Prickly pear agua fresca
Keep cool with this refreshing fruity drink.
Looking for something refreshing to cool off in this heat wave? We got exactly what you need. Shaped like a kiwi, but with a distinct deep purplish red hue and covered with pock marks where thorns used to reside, prickly pears or la tuna have always caught our eye as we cruised along the fruit section of the many multi-ethnic markets of Los Angeles.
For too long it was just a curious afterthought, that is, until we tasted our first prickly pear agua fresca, drink at a recent food event. "Agua fresca" is a refreshingly simple fruit drink popular throughout Mexico. You can find infinite varieties as there are fruit and even vegetables get into the act, too, such as a cool cucumber agua fresca.
We headed to our nearest Latin market to recreate this at home. You may find both red and green varieties. We noticed the red variety has a more floral fragrance, however both are delicious. Our favorite are the red ones. The taste is difficult to describe, sort of like pink bubble gum. Arising from the opuntia cactus, these fruit can be found growing wild throughout the southwest. They are often used in drinks, candies and jellies.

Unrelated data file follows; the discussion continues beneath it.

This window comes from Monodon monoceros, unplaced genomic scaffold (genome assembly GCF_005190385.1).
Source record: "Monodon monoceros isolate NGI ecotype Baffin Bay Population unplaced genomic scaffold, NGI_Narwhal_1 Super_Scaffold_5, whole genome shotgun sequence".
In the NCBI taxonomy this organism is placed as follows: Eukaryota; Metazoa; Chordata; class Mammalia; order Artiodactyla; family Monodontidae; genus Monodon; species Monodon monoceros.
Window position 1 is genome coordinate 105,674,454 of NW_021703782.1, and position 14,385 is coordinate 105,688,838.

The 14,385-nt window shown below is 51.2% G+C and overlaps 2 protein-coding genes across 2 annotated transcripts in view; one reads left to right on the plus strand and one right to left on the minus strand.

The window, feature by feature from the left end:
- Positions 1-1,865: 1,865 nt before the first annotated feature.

We’ve yet to experiment further with prickly pears because we use them all as drinks so quickly. If you’re not from the southwest, prickly pear syrups are available, albiet pricy. So if you’re living out in the West and have stopped and stared at these prickly pears in the Latin markets, stop staring and grab a pound or two and make this now!
Prickly Pear Agua Fresca
Prep 10 time: 10 minutes
2-3 prickly pears
6 cups water
1/4 cup of sugar
juice of 1 lime
Peel the prickly pears by slicing off about 1/4 from the top and bottom. Then cut a shallow slit through the rind and peel away. In a blender, add the prickly pear, water, sugar and lime juice. Blend until smooth. Strain seeds with a fine sieve. Adjust level of sweetness to taste or use any sugar alternatives as desired. Chill over ice and serve.
Related post on The Ravenous Couple:
The Christian Science Monitor has assembled a diverse group of food bloggers. Our guest bloggers are not employed or directed by The Monitor and the views expressed are the bloggers' own and they are responsible for the content of their blogs and their recipes. All readers are free to make ingredient substitutions to satisfy their dietary preferences, including not using wine (or substituting cooking wine) when a recipe calls for it. To contact us about a blogger, click here.